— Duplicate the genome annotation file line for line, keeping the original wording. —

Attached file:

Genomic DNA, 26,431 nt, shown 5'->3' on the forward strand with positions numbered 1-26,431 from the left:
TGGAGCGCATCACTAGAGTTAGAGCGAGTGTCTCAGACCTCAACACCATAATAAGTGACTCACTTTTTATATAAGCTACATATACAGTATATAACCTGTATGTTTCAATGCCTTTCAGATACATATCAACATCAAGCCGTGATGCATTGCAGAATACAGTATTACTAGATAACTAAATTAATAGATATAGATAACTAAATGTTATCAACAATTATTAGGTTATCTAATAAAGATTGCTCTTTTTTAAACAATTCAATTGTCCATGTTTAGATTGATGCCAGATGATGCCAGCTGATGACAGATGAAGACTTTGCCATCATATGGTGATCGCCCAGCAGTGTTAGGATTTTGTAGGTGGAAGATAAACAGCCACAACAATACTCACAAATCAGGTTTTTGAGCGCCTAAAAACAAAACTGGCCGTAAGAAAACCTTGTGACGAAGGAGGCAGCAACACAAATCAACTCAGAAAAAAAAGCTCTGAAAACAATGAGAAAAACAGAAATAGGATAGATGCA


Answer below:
Genomic DNA, 26,431 nt, shown 5'->3' on the forward strand with positions numbered 1-26,431 from the left:
TGGAGCGCATCACTAGAGTTAGAGCGAGTGTCTCAGACCTCAACACCATAATAAGTGACTCACTTTTTATATAAGCTACATATACAGTATATAACCTGTATGTTTCAATGCCTTTCAGATACATATCAACATCAAGCCGTGATGCATTGCAGAATACAGTATTACTAGATAACTAAATTAATAGATATAGATAACTAAATGTTATCAACAATTATTAGGTTATCTAATAAAGATTGCTCTTTTTTAAACAATTCAATTGTCCATGTTTAGATTGATGCCAGATGATGCCAGCTGATGACAGATGAAGACTTTGCCATCATATGGTGATCGCCCAGCAGTGTTAGGATTTTGTAGGTGGAAGATAAACAGCCACAACAATACTCACAAATCAGGTTTTTGAGCGCCTAAAAACAAAACTGGCCGTAAGAAAACCTTGTGACGAAGGAGGCAGCAACACAAATCAACTCAGAAAAAAAAGCTCTGAAAACAATGAGAAAAACAGAAATAGGATAGATGCA